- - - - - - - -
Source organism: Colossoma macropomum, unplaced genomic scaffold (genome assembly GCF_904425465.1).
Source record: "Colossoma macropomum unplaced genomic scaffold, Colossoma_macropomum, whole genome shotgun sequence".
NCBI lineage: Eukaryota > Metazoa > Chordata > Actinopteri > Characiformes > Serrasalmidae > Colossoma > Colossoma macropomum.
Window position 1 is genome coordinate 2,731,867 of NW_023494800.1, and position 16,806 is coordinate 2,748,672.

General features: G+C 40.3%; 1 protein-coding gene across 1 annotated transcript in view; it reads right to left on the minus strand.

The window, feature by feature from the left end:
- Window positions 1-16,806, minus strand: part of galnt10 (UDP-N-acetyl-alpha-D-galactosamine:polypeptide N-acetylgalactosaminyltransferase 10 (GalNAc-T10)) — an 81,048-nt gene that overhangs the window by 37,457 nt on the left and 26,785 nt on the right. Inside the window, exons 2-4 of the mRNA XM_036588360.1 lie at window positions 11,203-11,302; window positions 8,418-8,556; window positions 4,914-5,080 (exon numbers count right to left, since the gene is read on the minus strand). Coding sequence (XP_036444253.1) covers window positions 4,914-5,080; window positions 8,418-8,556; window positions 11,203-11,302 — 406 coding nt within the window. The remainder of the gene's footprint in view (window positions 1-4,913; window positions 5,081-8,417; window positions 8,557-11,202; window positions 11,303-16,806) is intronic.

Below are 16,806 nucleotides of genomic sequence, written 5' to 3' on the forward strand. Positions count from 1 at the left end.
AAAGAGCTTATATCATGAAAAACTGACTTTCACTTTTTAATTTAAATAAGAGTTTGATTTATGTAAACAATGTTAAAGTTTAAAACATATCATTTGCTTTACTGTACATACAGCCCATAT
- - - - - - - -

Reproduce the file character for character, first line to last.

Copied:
Source organism: Colossoma macropomum, unplaced genomic scaffold (genome assembly GCF_904425465.1).
Source record: "Colossoma macropomum unplaced genomic scaffold, Colossoma_macropomum, whole genome shotgun sequence".
NCBI lineage: Eukaryota > Metazoa > Chordata > Actinopteri > Characiformes > Serrasalmidae > Colossoma > Colossoma macropomum.
Window position 1 is genome coordinate 2,731,867 of NW_023494800.1, and position 16,806 is coordinate 2,748,672.

General features: G+C 40.3%; 1 protein-coding gene across 1 annotated transcript in view; it reads right to left on the minus strand.

The window, feature by feature from the left end:
- Window positions 1-16,806, minus strand: part of galnt10 (UDP-N-acetyl-alpha-D-galactosamine:polypeptide N-acetylgalactosaminyltransferase 10 (GalNAc-T10)) — an 81,048-nt gene that overhangs the window by 37,457 nt on the left and 26,785 nt on the right. Inside the window, exons 2-4 of the mRNA XM_036588360.1 lie at window positions 11,203-11,302; window positions 8,418-8,556; window positions 4,914-5,080 (exon numbers count right to left, since the gene is read on the minus strand). Coding sequence (XP_036444253.1) covers window positions 4,914-5,080; window positions 8,418-8,556; window positions 11,203-11,302 — 406 coding nt within the window. The remainder of the gene's footprint in view (window positions 1-4,913; window positions 5,081-8,417; window positions 8,557-11,202; window positions 11,303-16,806) is intronic.

Below are 16,806 nucleotides of genomic sequence, written 5' to 3' on the forward strand. Positions count from 1 at the left end.
AAAGAGCTTATATCATGAAAAACTGACTTTCACTTTTTAATTTAAATAAGAGTTTGATTTATGTAAACAATGTTAAAGTTTAAAACATATCATTTGCTTTACTGTACATACAGCCCATAT